Home is where the dads are:

Men making switch as wives earn more, parenting roles change

Oct. 26, 2008, Chicago Tribune
By Barbara Rose

As the date when Evelyn Diaz was due back from maternity leave at a Chicago non-profit loomed, she and her husband, Josh Walsman, discussed their child-care options. Several conversations later, the first-time parents concluded that he was the logical choice to stay home with their newborn.

“My wife made more money, she had better benefits, better career prospects,” recalled Walsman, who worked as an aide to a Chicago alderman. “It just seemed really clear, like wow, OK, I’ll quit my job.”

Now, seven years later, the 37-year-old dad still cares for Isabel — a confident 2nd grader — cooking, cleaning and rehabbing their family’s West Side brick bungalow while Diaz commutes downtown to work.

This is a calculation more men are making. Thirty-seven percent of working fathers say they would leave their jobs to look after their kids if they felt they could swing it financially, according to an annual poll by CareerBuilder. The number of stay-at-home dads has more than doubled since 1999, according to the U.S. Census Bureau.

Women’s pay progress is a big driver in the change. Nearly 26 percent of wives outearn their husbands, up from 18 percent two decades ago, according to U.S. government data.

And with unemployment ticking up amid a slowing economy, more men are likely to consider putting careers on hold to stay home.

That was Mark Huntzinger’s choice after his job as general manager of a $65 million corporate division was eliminated last year. He and his wife, Jennifer Campe, had relied on day care four days a week for their twins, James and Lily, now 4 1/2. Their arrangement worked most of the time.

“It was when one of us was traveling and the kids got sick that the stresses really ratcheted up,” he recalled.

Now the 49-year-old enjoys a once-in-a-lifetime chance to hang out with his children at home while his wife focuses on a demanding new vice president’s job.

His favorite moments? Removing the training wheels from his son’s bicycle and pushing him down their driveway, and watching his daughter pirouette in ballet class. Cooking is not his forte, but the kids “aren’t withering away,” he said.

Oak Park resident Thomas Walsh segued into a stay-at-home role after his job with Bear Stearns at the Chicago Mercantile Exchange was eliminated in late 2005. His hours at the Merc had allowed him to be home for their two school-age children while his wife, Gina Kolk, a physical therapist with a busy practice, worked late. So when they learned Kolk was pregnant with their third, it was an easy choice for him to stay home with the baby too.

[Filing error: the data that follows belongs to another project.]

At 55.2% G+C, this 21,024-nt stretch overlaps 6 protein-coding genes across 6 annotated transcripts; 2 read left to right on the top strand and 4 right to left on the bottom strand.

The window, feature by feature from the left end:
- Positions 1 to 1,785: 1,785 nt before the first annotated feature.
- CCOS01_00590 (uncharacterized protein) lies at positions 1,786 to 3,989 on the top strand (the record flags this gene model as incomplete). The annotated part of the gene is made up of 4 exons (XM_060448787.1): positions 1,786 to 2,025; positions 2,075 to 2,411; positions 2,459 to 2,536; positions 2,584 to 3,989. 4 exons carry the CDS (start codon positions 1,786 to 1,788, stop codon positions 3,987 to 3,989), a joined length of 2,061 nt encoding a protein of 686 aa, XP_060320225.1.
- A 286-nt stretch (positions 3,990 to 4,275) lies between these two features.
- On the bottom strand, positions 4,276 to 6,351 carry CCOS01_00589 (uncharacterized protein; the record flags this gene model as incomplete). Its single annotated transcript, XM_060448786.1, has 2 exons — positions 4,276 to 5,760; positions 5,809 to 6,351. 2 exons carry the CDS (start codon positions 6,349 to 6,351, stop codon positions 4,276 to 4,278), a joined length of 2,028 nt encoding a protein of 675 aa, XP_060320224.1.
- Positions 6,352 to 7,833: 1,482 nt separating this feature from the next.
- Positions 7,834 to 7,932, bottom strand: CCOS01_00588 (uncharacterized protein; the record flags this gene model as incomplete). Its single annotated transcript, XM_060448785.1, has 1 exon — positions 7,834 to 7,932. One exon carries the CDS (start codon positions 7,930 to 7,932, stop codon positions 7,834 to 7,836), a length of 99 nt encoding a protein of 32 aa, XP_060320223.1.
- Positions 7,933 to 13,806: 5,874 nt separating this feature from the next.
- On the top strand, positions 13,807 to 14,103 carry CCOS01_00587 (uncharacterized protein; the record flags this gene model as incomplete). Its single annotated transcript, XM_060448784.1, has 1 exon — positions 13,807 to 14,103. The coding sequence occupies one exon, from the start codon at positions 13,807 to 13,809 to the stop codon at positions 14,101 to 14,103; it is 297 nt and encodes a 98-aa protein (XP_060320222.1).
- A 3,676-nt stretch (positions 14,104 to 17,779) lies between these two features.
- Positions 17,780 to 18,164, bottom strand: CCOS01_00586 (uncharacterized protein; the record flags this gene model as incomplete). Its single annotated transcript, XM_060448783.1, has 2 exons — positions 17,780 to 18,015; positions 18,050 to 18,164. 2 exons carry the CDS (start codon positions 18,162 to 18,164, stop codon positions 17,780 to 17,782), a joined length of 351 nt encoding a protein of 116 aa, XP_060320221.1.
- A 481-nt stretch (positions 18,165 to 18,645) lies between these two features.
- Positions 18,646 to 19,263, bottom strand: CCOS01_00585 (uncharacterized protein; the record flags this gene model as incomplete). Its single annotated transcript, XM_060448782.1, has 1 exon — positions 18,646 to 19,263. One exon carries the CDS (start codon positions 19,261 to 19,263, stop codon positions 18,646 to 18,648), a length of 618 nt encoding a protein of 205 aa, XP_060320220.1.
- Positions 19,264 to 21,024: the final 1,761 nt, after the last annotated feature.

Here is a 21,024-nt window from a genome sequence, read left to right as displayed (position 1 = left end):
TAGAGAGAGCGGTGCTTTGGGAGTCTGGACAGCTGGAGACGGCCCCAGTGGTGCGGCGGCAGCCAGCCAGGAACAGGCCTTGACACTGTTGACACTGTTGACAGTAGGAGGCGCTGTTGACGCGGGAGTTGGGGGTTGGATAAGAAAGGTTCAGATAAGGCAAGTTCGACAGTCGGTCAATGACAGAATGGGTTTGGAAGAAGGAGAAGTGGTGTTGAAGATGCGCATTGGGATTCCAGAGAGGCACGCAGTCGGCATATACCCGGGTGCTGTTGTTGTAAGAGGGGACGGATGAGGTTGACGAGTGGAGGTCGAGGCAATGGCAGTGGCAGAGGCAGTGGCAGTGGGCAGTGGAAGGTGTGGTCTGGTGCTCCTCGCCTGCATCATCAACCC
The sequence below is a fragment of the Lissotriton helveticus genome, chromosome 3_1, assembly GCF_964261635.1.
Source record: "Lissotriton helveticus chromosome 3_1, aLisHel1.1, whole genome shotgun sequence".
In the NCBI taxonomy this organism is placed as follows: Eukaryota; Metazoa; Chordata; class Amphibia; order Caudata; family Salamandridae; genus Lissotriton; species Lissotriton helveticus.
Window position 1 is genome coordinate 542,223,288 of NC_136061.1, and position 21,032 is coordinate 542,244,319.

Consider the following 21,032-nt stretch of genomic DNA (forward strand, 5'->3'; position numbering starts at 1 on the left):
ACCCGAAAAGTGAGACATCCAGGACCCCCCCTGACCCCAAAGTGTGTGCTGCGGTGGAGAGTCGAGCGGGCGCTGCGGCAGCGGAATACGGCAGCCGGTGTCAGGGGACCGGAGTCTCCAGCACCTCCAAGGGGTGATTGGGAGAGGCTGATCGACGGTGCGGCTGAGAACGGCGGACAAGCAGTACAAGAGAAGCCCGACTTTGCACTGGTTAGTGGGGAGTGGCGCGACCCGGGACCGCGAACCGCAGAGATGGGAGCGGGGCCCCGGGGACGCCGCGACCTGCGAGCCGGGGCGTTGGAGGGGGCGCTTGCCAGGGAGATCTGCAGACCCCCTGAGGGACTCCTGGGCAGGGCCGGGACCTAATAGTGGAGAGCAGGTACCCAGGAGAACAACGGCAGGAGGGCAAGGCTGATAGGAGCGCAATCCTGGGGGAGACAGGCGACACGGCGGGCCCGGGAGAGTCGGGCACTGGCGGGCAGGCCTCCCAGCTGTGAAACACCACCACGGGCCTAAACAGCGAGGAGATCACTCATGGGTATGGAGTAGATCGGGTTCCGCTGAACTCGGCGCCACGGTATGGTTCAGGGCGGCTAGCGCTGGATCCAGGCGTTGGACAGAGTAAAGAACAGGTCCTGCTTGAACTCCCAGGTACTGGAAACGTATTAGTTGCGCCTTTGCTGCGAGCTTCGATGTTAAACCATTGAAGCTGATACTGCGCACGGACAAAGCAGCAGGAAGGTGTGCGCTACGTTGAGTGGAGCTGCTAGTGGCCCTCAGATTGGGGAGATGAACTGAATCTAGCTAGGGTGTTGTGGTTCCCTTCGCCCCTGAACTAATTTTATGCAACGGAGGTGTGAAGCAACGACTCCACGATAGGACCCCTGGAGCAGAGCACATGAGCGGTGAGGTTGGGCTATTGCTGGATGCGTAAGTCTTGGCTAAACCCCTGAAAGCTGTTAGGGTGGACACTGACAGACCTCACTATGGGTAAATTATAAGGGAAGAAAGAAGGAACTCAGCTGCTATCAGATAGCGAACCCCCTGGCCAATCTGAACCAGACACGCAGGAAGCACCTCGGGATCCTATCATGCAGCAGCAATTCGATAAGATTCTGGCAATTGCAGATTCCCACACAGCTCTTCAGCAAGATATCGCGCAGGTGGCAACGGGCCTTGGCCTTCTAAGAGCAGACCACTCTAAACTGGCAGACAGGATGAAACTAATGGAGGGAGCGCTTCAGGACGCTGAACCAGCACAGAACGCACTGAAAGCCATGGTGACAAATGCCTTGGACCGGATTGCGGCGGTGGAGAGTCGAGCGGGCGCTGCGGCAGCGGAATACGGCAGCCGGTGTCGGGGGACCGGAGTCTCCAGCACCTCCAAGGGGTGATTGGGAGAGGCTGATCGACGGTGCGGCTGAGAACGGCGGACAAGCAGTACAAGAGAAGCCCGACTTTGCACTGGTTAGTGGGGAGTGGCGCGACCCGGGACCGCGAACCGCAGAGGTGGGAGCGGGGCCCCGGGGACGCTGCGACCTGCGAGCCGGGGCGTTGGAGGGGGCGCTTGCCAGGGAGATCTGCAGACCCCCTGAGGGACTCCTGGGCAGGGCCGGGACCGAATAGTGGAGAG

“Being home with Duke has been a blessing,” Walsh said. “It’s been me and him, going to the park, riding my bike.”

When the couple decided that Duke should be with other children, they placed the 22-month-old in day care and Walsh took a part-time job at a delicatessen.

“It’s good for me mentally,” he said. “It doesn’t come close to what I used to make, but I feel I need to go back and do something” to contribute financially.

One factor that determines whether a father is happy staying home is whether he views being a provider in broader terms than breadwinner, said psychologist Aaron Rochlen, an associate professor at University of Texas at Austin and an authority on stay-at-home dads.

“Men who are doing well define fathering as central to their sense of masculinity,” Rochlen said. “These guys still think of themselves as providers, but it’s shifted from financial provider to, ‘What do I need to provide for my family?’”

Jeff Richardson, whose job as a sales and marketing vice president was eliminated in a merger nearly five years ago, can no longer imagine returning to his former role.

“I was ready to be a dad, ready to be a stay-at-home dad,” said Richardson, 38, whose wife, Christy Richardson, is private-equity director for a large family foundation.

The couple live in Los Altos, Calif. with daughter Kaitlyn, 4, and Parker, 2 months.

He felt fortunate to have been “adopted” by a mom’s group that met every Monday after Kaitlyn was born. Being the only dad didn’t matter. “It helped ease that transition,” he recalled.

One of his biggest challenges is remembering when to step aside for mom. “I’d do a bath a certain way, she’d do it a different way. I need to make sure I don’t jump in and say, ‘That’s really not the way we do it around here.’”

Rob Mulholland quit his job as a bond salesman at a securities firm when daughter Olivia was 9 months old.

“I felt one of us needed to be here for her and I thought I could take a risk,” the North Side resident recalled. “I found I wasn’t bad at it.”

Eight years later, he and his wife, Mary Pat, a financial executive, have three children and he’s still at home. Adopting Luke, who is 18 months old, delayed his re-entry into the business world.

Still, some stay-at-home dads miss outside employment.

Huntzinger continues his job search two days a week. “There’s always that tug. It’s not financial, just kind of a personal tug to get back to work because that’s what I’ve done for 25 years,” he said.

Walsman isn’t ready to compromise his family’s good life. Staying home allows him to volunteer at Isabel’s school, help her with piano practice and homework — not to mention serving his wife and daughter home-cooked dinners. Rigatoni with ham and peas in a vodka cream sauce was on the menu on a recent Friday.

“If both of us were working, the only time we were going to be together as a family is after 6 o’clock, tired and run down,” he said.

“In terms of self-identity,” he added, “I resolved it this year by doing a gut rehab, more than enough to justify my spot on this space of the Earth.”

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